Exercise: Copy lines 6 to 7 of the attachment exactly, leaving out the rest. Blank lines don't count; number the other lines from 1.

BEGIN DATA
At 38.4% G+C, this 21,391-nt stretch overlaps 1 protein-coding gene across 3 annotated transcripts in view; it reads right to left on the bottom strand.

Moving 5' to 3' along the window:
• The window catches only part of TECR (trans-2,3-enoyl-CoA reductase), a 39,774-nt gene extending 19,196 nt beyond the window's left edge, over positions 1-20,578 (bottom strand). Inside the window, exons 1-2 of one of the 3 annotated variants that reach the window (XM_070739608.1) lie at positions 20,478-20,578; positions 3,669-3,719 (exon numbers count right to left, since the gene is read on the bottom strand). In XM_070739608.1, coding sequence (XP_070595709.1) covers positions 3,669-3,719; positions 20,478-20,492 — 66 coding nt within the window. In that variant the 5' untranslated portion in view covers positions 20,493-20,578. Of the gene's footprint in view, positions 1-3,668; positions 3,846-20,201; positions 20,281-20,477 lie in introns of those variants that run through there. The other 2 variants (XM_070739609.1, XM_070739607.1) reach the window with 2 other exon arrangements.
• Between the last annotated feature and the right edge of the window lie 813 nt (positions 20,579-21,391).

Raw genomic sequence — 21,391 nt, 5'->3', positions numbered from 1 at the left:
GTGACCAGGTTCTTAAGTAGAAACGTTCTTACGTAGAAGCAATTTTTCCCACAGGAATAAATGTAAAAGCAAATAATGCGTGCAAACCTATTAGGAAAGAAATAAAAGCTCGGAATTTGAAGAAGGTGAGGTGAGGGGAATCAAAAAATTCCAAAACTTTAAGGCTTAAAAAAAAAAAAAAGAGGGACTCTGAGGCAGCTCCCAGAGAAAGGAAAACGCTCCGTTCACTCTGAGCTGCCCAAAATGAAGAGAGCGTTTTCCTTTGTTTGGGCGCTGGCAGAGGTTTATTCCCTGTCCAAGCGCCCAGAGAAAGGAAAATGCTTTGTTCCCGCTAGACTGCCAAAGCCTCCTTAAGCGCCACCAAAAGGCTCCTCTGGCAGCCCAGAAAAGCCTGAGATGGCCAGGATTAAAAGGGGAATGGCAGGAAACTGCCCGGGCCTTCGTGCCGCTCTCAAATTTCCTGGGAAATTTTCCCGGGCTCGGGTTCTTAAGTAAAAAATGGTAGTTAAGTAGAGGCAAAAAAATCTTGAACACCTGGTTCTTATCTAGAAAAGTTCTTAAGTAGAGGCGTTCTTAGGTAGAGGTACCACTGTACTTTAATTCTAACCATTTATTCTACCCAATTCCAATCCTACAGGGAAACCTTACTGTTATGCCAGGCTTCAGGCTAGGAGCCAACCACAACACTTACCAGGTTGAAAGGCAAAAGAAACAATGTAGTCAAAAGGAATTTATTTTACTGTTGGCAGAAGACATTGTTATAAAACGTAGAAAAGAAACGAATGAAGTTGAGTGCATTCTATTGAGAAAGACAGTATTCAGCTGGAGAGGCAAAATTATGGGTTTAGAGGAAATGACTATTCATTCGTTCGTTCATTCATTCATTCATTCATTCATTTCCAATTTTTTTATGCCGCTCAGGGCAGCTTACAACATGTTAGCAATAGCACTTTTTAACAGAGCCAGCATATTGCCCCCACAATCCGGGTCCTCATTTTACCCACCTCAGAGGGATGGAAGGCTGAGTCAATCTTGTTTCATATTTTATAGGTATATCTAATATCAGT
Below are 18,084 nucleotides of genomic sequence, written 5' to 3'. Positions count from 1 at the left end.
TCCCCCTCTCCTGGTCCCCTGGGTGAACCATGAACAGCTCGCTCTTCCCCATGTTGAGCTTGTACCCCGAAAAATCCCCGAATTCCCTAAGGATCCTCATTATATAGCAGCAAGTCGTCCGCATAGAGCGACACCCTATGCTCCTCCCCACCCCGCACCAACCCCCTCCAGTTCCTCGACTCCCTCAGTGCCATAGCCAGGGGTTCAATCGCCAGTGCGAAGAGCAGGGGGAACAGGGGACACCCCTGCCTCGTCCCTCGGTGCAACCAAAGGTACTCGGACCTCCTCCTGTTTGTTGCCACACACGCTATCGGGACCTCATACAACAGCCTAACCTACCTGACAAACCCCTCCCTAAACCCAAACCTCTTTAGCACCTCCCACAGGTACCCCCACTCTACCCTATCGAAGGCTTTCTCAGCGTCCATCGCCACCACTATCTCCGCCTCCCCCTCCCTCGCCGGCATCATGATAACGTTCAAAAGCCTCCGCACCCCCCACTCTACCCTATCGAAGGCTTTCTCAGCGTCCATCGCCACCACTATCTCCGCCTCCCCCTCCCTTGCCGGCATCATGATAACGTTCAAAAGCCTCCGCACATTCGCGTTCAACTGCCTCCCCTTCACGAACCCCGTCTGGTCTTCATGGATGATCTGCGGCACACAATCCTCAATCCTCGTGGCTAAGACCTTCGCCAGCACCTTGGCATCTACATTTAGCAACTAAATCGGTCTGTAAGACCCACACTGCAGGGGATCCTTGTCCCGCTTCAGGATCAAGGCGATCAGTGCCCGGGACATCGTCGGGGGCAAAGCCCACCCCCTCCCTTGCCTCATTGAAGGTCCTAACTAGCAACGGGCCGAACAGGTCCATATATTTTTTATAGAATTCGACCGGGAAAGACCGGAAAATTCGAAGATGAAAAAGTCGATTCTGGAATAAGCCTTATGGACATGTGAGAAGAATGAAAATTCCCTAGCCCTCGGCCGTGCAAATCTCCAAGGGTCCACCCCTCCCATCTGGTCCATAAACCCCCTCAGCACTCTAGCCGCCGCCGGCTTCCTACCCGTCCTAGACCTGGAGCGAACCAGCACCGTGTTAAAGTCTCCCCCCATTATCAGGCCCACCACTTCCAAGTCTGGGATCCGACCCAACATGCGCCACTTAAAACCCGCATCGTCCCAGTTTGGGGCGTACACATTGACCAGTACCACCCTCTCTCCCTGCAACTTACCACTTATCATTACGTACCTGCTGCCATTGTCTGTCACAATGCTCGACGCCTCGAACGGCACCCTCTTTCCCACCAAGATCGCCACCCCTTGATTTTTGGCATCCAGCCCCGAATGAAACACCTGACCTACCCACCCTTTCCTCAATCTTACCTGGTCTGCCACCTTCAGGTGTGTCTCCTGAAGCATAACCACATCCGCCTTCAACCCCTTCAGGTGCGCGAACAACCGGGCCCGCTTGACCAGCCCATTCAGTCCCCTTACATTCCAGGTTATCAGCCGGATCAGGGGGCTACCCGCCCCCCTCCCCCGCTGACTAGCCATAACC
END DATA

GTGACCAGGTTCTTAAGTAGAAACGTTCTTACGTAGAAGCAATTTTTCCCACAGGAATAAATGTAAAAGCAAATAATGCGTGCAAACCTATTAGGAAAGAAATAAAAGCTCGGAATTTGAAGAAGGTGAGGTGAGGGGAATCAAAAAATTCCAAAACTTTAAGGCTTAAAAAAAAAAAAAAGAGGGACTCTGAGGCAGCTCCCAGAGAAAGGAAAACGCTCCGTTCACTCTGAGCTGCCCAAAATGAAGAGAGCGTTTTCCTTTGTTTGGGCGCTGGCAGAGGTTTATTCCCTGTCCAAGCGCCCAGAGAAAGGAAAATGCTTTGTTCCCGCTAGACTGCCAAAGCCTCCTTAAGCGCCACCAAAAGGCTCCTCTGGCAGCCCAGAAAAGCCTGAGATGGCCAGGATTAAAAGGGGAATGGCAGGAAACTGCCCGGGCCTTCGTGCCGCTCTCAAATTTCCTGGGAAATTTTCCCGGGCTCGGGTTCTTAAGTAAAAAATGGTAGTTAAGTAGAGGCAAAAAAATCTTGAACACCTGGTTCTTATCTAGAAAAGTTCTTAAGTAGAGGCGTTCTTAGGTAGAGGTACCACTGTACTTTAATTCTAACCATTTATTCTACCCAATTCCAATCCTACAGGGAAACCTTACTGTTATGCCAGGCTTCAGGCTAGGAGCCAACCACAACACTTACCAGGTTGAAAGGCAAAAGAAACAATGTAGTCAAAAGGAATTTATTTTACTGTTGGCAGAAGACATTGTTATAAAACGTAGAAAAGAAACGAATGAAGTTGAGTGCATTCTATTGAGAAAGACAGTATTCAGCTGGAGAGGCAAAATTATGGGTTTAGAGGAAATGACTATTCATTCGTTCGTTCATTCATTCATTCATTCATTCATTTCCAATTTTTTTATGCCGCTCAGGGCAGCTTACAACATGTTAGCAATAGCACTTTTTAACAGAGCCAGCATATTGCCCCCACAATCCGGGTCCTCATTTTACCCACCTCAGAGGGATGGAAGGCTGAGTCAATCTTGTTTCATATTTTATAGGTATATCTAATATCAGT
Below are 18,084 nucleotides of genomic sequence, written 5' to 3'. Positions count from 1 at the left end.